NGOs and Social Change in Nicaragua

Chahim, D., & Prakash, A. (2013). NGOization, Foreign Funding, and the Nicaraguan Civil Society. VOLUNTAS: International Journal of Voluntary and Nonprofit Organizations, 25(2), 487–513. http://doi.org/10.1007/s11266-012-9348-z

Abstract:

A substantial section of nongovernmental organizations (NGOs) in the global South depend on foreign funds to conduct their operations. This paper explores how the availability of foreign funding affects their downward accountability, abilities to effect social change, and their relative influence in relation to traditional grassroots, membership‐based organizations (GROs), which tend not to receive such funding. Drawing on a case study of Nicaragua, we challenge the notion that foreign funding of domestic NGOs leads to the evolution of civil society organizations, which have incentives and abilities to organize the marginalized sections of society in ways to effect social change in their interests. Instead, we find that foreign funding and corresponding professionalization of the NGO sector creates dualism among domestic civil society organizations. Foreign funding enhances the visibility and prestige of the “modern” NGO sector over traditional GROs. This has grave policy implications because foreign funded NGOs tend to be more accountable to donors than beneficiaries and are more focused on service delivery than social change oriented advocacy.

About the project:

Three years after completing ethnographic fieldwork in Nicaragua, my research article (co-authored with Professor Aseem Prakash) on Nicaragua's ongoing "NGOization" and declining grassroots was accepted in the peer-reviewed journal Voluntas. The full text is available online

This project has been presented at the University of Washington, for the graduate seminar of the Department of Global Health in April 2010, at the annual conference of the Association for Research on Nonprofit and Voluntary Action (ARNOVA) in November 2010, at the International Studies Association 2011 convention in Montreal. I have also guest lectured on the paper for Aseem's American Foreign Policy class on numerous occasions.

 A slide sync with audio is available for the April talk here


Unpublished works:

Climate (In)justice in Afghanistan:

The Straw That Will Break the Camel's Back?

Final Paper for Three Degrees Climate Justice Seminar at University of Washington (2011)

Abstract

Climate change is producing a creeping crisis as it slowly melts away the “water towers” of Asia – the Himalayan glaciers. That this melting could threaten the water security of at least a billion people across Asia is well documented and a growing cause for public alarm. Yet while Afghanistan is extremely vulnerable, the primacy of short term needs have generally pushed climate change off the agenda and list of concerns of both local ministers and donors in the country. While understandable in the short-term, the long-term effects of climate change on local populations in terms of human security are cause for alarm: health will deteriorate, water – and thus food - will become scarcer, unemployment will rise, and local conflict will increase. All of these effects are likely to be distributed unequally across the country, whose existing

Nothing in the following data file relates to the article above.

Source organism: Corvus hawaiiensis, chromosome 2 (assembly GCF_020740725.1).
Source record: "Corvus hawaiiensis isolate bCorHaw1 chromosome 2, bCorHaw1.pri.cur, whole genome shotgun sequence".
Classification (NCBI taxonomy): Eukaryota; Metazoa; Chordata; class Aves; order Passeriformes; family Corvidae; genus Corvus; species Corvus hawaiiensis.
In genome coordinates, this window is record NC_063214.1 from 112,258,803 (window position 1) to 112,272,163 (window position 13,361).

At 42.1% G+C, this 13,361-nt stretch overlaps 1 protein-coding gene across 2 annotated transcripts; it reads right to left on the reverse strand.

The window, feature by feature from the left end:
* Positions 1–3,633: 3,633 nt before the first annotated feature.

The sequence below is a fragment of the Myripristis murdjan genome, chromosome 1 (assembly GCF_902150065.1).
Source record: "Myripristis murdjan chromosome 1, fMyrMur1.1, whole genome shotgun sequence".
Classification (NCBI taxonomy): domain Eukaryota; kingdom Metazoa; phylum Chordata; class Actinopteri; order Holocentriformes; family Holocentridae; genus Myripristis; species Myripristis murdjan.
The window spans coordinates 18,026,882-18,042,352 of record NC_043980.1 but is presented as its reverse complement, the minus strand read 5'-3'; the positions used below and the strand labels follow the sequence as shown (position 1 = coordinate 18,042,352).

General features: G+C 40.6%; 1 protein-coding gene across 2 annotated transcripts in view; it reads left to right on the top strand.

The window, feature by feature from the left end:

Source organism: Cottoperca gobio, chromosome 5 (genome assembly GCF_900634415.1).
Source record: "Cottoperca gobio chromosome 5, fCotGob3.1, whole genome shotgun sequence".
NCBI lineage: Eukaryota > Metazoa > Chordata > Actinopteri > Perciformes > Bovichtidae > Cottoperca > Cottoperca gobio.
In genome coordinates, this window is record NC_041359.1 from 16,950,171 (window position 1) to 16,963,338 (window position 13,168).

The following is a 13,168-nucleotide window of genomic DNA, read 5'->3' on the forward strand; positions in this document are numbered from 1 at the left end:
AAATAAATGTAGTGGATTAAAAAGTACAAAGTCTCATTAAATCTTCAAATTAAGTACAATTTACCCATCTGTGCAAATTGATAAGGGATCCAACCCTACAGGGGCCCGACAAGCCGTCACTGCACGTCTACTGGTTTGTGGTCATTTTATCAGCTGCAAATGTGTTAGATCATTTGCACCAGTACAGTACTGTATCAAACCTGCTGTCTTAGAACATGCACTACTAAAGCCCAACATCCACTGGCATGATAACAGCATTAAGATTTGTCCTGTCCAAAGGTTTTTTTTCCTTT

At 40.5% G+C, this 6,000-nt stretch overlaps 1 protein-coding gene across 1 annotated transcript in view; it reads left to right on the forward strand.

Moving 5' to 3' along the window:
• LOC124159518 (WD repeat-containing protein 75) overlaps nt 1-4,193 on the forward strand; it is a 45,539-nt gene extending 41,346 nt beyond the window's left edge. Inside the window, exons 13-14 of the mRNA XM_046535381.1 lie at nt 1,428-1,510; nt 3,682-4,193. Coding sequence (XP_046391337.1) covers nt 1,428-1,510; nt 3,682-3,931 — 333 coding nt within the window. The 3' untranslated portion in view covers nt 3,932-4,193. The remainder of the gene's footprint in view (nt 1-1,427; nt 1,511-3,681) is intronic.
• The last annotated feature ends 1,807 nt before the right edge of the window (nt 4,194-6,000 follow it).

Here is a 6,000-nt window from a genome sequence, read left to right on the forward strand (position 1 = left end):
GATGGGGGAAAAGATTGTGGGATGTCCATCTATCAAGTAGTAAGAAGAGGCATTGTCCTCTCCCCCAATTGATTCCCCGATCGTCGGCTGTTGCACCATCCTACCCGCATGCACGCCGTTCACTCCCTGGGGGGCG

inequality is high and whose geography is varied. The consequences for national and regional security are similarly severe. This paper explores these effects in detail, with particular emphasis on the distribution of those effects from an equity perspective and their implications for justice amid a weak institutional infrastructure. 

Read the full paper here.


Damming Peace and Developing Dissent:

The Southeastern Anatolia Project and the Kurdish Resistance in Turkey

Final Paper for Water and Security in the Middle East seminar at University of Washington (2011)

Abstract

The Southeastern Anatolia Project (GAP) will build 22 dams while implementing a slew of secondary projects to improve social services and attract investment to the region. Yet while the Southeastern Anatolia Project (GAP) dams, particularly the Ilsu, may bring (marginal) national economic growth, they are unlikely to fulfill the GAP’s underlying goal of bringing peace to the Kurdish conflict.The GAP, while recognizing the primarily economic origins of the Kurdish discontent, will fail to deliver economic benefits for the majority of impoverished Kurds. By focusing on large dams and irrigation, the project (1) necessitates the involuntary displacement – and subsequent destitution – of hundreds of thousands, (2) exacerbates existing structural inequalities, and (3) causes environmental damage to water and soils that threaten smallholders and overall long-term production. These effects will only worsen the economic condition of the majority and thus do little to douse – and much more to fan – the flames of the Kurdish resistance. Worse still, the impoundment of water in Turkey encourages downstream Syria to redouble its support of the Kurdistan Workers’ Party (PKK). Only by ceasing future destructive dam-building and promoting structural land reforms can Turkey make a lasting peace with its Kurdish minority and fulfill the original goals of GAP – and avoid instability domestically and a tarnished human rights image globally. 

Read the full paper here.